A Wichita school board member says demands for teacher raises could mean fewer new textbooks, classroom aides and other supports teachers say they need.
Betty Arnold, who recently lost her re-election bid, published a Facebook post this week in which she criticized the local teachers union, saying its focus on salaries doesn’t reflect what she hears from teachers.
“When the union demands all the money as pay with no consideration offered to programs for our students … something is wrong and it is our responsibility to stand up for our children,” Arnold wrote.
Wichita teachers on Tuesday approved a tentative contract that will raise pay by nearly 4 percent and reinstate shorter school days and a longer school year. The school board is expected to approve the contract Friday.
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In an interview Wednesday, Arnold said she supports the proposed contract but is “not happy with the process that’s being employed here.”
She said United Teachers of Wichita’s focus on pay during negotiations doesn’t reflect what she heard from employees during recent listening sessions.
“I genuinely believe teachers want more than a raise. We can’t just keep throwing money at them and thinking they’re going to keep on working as hard as they work with no help,” Arnold said.
Steve Wentz, the union president, said the proposed raise for teachers in this year’s contract is reasonable and overdue.
“The assertion that the package teachers got would result in cuts to programs or in the district not being able to follow through on behavior issues – that is just not accurate, in my opinion,” Wentz said.
“There are tools the district has that would cost them nothing but can be implemented to deal with behavior issues,” he said.
Union contract proposals usually include requests related to workload and other non-salary areas. This year, UTW proposed reducing professional development time, increasing planning time, negotiating changes to the teacher evaluation process, and prohibiting before- or after-school meetings on election days.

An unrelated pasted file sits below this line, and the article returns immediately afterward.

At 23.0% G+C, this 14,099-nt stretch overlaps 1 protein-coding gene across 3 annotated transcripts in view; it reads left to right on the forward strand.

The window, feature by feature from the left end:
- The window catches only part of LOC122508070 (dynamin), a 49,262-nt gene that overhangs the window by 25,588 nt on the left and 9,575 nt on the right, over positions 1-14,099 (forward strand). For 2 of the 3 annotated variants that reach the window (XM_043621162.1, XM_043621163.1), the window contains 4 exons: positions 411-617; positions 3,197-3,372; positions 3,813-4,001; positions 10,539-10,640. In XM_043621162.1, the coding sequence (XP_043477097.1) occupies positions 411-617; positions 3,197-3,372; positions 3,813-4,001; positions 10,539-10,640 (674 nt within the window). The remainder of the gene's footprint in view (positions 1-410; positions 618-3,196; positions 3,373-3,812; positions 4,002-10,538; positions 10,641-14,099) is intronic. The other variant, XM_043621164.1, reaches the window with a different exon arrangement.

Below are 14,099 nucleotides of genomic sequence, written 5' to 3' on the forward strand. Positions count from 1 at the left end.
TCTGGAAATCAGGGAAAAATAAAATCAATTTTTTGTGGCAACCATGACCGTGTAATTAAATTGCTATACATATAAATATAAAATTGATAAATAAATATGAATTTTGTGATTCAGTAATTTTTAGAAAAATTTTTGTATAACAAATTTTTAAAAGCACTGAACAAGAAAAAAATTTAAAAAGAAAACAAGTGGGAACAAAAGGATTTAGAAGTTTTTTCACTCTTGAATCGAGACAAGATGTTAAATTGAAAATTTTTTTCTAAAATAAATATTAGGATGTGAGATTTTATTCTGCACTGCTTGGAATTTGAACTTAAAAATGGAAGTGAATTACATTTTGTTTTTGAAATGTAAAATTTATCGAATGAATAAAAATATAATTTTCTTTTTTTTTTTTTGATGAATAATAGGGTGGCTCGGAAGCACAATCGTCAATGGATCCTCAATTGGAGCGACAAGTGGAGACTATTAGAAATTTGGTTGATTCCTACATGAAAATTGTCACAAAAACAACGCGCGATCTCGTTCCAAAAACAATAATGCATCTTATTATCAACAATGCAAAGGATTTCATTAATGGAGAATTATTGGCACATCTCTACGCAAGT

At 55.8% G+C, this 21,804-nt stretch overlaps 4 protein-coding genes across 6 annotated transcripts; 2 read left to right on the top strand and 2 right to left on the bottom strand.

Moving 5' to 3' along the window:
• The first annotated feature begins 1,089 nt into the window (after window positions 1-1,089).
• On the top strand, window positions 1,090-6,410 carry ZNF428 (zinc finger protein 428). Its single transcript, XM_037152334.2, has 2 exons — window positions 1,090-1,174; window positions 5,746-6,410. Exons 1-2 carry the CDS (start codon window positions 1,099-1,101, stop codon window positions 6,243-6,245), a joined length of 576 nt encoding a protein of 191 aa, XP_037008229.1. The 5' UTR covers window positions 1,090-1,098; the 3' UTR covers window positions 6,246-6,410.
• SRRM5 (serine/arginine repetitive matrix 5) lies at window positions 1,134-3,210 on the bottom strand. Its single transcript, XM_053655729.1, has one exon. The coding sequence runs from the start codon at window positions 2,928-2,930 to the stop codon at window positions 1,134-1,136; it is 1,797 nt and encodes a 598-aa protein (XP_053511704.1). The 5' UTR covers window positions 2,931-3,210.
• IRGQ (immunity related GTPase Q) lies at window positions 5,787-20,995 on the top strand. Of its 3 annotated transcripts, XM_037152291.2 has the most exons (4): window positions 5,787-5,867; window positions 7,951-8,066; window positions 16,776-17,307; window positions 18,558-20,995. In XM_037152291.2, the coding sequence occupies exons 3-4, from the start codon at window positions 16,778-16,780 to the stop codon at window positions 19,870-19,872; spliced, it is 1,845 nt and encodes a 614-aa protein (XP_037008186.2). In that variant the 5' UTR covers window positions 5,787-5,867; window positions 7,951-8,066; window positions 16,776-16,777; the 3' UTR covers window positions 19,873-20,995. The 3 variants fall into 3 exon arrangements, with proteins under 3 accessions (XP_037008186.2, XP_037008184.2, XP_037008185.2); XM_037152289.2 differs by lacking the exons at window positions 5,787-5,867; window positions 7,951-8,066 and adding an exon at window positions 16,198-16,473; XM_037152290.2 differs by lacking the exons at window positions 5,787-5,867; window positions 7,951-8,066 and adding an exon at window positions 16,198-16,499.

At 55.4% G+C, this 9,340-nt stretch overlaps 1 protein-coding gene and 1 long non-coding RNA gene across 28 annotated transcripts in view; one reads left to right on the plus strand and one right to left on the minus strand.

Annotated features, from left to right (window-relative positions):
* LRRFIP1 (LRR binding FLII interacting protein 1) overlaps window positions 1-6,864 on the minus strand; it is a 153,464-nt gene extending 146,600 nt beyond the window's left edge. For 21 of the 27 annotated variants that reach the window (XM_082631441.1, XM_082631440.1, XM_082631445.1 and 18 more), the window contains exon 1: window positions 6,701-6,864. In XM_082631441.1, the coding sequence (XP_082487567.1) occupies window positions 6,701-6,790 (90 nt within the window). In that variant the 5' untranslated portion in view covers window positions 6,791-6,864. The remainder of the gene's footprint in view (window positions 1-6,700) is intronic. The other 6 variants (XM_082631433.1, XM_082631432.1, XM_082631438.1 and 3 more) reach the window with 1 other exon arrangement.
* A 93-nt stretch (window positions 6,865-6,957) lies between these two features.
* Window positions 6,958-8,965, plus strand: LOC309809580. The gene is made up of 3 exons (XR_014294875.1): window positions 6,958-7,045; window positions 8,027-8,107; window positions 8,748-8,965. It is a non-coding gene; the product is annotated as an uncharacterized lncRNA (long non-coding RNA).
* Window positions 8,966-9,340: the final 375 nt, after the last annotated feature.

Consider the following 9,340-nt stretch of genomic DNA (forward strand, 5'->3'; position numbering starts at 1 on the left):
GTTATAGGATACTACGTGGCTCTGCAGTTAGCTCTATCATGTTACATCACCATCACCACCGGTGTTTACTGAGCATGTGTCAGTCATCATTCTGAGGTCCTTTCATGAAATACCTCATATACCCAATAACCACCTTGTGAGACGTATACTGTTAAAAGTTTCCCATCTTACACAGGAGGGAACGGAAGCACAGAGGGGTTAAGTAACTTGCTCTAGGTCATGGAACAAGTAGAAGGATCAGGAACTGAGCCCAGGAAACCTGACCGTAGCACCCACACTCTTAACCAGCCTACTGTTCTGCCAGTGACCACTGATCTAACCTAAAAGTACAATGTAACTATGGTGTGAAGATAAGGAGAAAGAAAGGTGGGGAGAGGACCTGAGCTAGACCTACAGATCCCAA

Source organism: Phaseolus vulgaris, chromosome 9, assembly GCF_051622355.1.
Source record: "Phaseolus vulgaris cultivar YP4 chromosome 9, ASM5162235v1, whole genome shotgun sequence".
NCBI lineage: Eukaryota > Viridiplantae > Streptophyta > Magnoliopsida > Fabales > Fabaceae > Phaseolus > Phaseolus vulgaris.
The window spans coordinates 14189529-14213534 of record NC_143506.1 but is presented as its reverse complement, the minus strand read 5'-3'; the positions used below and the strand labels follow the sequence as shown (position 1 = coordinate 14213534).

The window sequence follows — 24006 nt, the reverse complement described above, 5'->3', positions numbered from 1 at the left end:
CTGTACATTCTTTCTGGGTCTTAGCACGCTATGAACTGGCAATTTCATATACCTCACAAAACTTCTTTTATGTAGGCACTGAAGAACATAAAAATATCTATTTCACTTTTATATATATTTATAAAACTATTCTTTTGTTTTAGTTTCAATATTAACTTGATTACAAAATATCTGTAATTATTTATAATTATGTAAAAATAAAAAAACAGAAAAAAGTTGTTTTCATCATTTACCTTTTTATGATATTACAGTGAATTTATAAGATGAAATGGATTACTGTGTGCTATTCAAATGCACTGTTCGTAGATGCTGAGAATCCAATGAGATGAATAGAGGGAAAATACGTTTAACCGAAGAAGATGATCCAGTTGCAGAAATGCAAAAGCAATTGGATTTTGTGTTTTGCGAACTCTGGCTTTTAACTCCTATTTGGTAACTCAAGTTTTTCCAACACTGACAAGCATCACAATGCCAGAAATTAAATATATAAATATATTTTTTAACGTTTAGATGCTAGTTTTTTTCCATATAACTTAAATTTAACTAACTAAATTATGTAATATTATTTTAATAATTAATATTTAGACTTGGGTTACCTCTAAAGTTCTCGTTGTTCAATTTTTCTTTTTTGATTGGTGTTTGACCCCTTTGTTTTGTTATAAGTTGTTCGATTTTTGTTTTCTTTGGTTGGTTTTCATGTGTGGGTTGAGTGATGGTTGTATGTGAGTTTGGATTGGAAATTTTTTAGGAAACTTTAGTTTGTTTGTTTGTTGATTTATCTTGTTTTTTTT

The union also proposed a new clause in the contract requiring that the district “provide a safe workplace that protects teachers from physical and emotional violence, sexual harassment, and other abuse by students.”
The district’s initial offer to teachers this year included a 3 percent raise. Teachers asked for 10 percent. The proposed contract features a 3.95 percent raise, along with some increases for additional experience and education.
Arnold said Wednesday that she supports higher pay for teachers but thinks any contract proposal should focus on classroom supports in addition to raises.
“They need more than just a raise, that is my point,” she said. “And UTW feels like, ‘OK, well, we’ll just give them a raise.’ … It doesn’t do you any good if your working conditions are not improved and you get a raise.”
Arnold’s Facebook post, published after final election results confirmed Ben Blankley’s win, thanked community members for their “trust and support” over the past decade.
It also bemoaned a racial gap in suspension and expulsion rates in local schools. Data shows that black students in Wichita are disciplined at higher rates than their white peers, a trend that mirrors racial disparities throughout the country.
“I am asking as a community that we continue to stand together and make sure we do not return to the status of inequality marked by segregation,” Arnold wrote. “I still believe in public education and I still believe that we can make a difference.”